Lalitpur to install 669 smart electric street lamps on three routesIt is a first in the country but could be expanded in other parts of the country depending on interest, says Kul Man Ghising of NEA
Learning a lesson from its own inability to maintain solar street lamps, Lalitpur Metropolitan City has started an initiative of installing smart electrically-powered street lamps on three different routes with the technical support of Nepal Electricity Authority.
The city Tuesday announced it would install 669 lamps within two months at a cost of Rs 52 million.
“These lamps will run under a centralised control system and this is the first step we have taken to make Lalitpur a smart city,” said Chiri Babu Maharjan, the city mayor.
The new street lamps are based on radio controlled signals, where a central power control module would control the lights via the internet. If a certain lamp is not working, the central control would be able to sense it so that the problem can be addressed.
“The new street lamps can be made dim when there is no need for light,”said Kulman Ghising, managing director of Nepal Electricity Authority. “This is of its kind system in Nepal,” said Ghising.
He said the current model of solar lamps were not durable as they have a lifespan of only five years, after which their batteries need recharging.
The city has announced to pay the electricity bill to the authority annually.
“With the new electric lights we will be able to control the consumption of electricity, as they could be made dim after midnight when there is less human mobility,” said Maharjan.
In 2016, the city had installed 940 solar lamps at a total cost of Rs 90 million, of which Rs 60 million was invested by the central government.
The contractors have been given 45 days to install the new lamps.
“Over 80 percent of the solar lamps in Lalitpur are of no use now,” said Maharjan.
According to Sagar Gnawali, assistant manager at the NEA, one street lamp can be installed for about Rs 30,000 to Rs 40,000, while the cost of installing a solar lamp is at least Rs 130,000.
Lalitpur plans to install 50, 80 and 120 (watts) poles depending upon the human mobility in the area on three routes— Kupondole to Satdobato; Bakhundol to Patan Dhoka; and Pulchowk to Gwarko via Mangalbazar.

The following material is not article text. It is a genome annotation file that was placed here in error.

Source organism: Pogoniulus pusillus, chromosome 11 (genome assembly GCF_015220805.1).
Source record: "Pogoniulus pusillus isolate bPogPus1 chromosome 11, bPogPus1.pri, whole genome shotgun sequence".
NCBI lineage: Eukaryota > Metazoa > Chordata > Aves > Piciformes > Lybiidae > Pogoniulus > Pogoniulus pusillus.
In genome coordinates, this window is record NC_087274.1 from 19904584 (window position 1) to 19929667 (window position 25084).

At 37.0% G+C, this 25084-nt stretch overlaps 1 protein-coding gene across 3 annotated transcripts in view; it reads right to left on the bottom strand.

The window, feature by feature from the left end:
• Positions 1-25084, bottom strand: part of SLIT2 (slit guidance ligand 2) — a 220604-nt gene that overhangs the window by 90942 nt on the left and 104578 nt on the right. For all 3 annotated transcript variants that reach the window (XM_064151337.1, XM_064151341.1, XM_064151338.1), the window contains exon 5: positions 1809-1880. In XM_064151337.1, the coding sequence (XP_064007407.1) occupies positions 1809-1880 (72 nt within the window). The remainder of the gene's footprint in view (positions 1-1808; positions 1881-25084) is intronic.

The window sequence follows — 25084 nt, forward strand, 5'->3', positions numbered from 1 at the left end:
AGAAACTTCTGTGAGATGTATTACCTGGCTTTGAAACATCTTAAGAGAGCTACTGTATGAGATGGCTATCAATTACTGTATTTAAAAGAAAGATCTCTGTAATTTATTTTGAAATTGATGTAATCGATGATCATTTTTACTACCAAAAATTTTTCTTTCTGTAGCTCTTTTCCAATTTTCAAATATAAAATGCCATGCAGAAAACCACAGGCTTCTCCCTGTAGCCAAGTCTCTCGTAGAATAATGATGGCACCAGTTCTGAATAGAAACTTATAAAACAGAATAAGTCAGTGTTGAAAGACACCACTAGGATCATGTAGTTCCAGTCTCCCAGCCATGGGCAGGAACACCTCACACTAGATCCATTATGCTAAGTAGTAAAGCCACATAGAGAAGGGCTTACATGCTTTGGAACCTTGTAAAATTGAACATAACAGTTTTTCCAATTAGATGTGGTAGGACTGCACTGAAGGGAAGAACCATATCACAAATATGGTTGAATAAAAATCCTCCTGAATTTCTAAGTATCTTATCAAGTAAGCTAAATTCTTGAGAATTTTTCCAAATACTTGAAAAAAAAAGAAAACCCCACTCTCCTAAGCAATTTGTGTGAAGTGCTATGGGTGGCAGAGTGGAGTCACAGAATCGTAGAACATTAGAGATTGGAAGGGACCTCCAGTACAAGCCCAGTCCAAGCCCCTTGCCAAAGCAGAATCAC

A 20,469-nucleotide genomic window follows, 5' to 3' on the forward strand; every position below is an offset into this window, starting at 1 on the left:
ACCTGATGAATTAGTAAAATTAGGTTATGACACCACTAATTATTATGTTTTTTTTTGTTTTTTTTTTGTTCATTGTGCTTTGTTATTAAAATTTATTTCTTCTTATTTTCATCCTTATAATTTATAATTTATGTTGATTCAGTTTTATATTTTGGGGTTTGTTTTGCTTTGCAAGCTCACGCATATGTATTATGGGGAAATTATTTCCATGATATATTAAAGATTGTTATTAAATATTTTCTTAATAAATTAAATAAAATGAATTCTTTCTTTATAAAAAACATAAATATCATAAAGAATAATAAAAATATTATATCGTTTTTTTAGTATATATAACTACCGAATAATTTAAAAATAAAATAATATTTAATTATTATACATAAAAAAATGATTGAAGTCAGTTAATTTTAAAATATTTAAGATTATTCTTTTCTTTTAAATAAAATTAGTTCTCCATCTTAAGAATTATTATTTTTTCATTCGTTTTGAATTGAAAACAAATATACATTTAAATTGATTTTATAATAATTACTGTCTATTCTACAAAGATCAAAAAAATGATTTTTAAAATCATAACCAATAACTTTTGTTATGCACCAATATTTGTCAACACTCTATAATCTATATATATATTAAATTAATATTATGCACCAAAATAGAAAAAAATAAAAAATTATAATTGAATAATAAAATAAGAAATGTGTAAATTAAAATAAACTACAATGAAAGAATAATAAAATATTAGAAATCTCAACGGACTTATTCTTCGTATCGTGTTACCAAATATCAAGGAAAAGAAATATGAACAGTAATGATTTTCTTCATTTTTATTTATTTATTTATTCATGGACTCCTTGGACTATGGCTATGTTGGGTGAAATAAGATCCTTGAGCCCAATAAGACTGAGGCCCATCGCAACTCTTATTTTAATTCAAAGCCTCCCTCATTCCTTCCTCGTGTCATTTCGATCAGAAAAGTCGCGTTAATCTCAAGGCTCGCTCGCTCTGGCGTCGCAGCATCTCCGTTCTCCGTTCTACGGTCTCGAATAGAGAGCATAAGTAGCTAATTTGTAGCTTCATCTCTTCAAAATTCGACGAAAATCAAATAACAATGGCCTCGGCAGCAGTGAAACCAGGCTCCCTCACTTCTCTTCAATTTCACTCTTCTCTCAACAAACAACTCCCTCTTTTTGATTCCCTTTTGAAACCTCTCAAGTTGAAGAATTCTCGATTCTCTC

Meanwhile, the solar-powered street lamps in Kathmandu are also more or less defunct.
Kathmandu Metropolitan City had installed 1,285 solar street lamps under a public-private partnership model, in which the private company, BK Traders and Supply, had invested Rs 227 million in 2016.
It was a 10-year deal with the private company as per which the traders could use the electricity poles for advertising but had to maintain the lights. Four years since the deal, and many of these solar lamps do not work due to a lack of regular maintenance.
Earlier, the Kathmandu city authority had installed 1,600 solar lamps as part of Kathmandu Ujyalo Programme in 2014 with support from the Asian Development Bank. Over the years, many of these lamps have fallen into disrepair.
After the failure of solar lamps,the city last year had allocated Rs 50 million to install 6,000 electric street lamps at various road sections.
Electricity bills for these street lights remain unpaid.
“The municipalities in Kathmandu Valley have accrued a hefty amount of unpaid electricity bill due to a lack of proper billing system. NEA does not know how much the arrears is. But with this new system, computers will show the amount of electricity consumed,” said Gawali of the NEA.
Ghising further said the NEA is working to install the centralised control street lamps in all local units, as they are cost effective and more efficient. He said Bharatpur Metropolitan City is planning to install such lights in the future.
“But Kathmandu Metropolitan City has so far shown no interest,” said Ghising.
When the Post contacted the Department of Roads to inquire the present status of the street lamp it didn’t have exact data. “All the street lamps in the Valley are installed by the local governments, but none of them are properly functioning,” said Shiva Hari Sapkota, spokesperson at the department.
“Those solar lamps were installed when the country was reeling under loadshedding. The situation is different now, electric lamps are way better than solar lamps,” said Sapkota.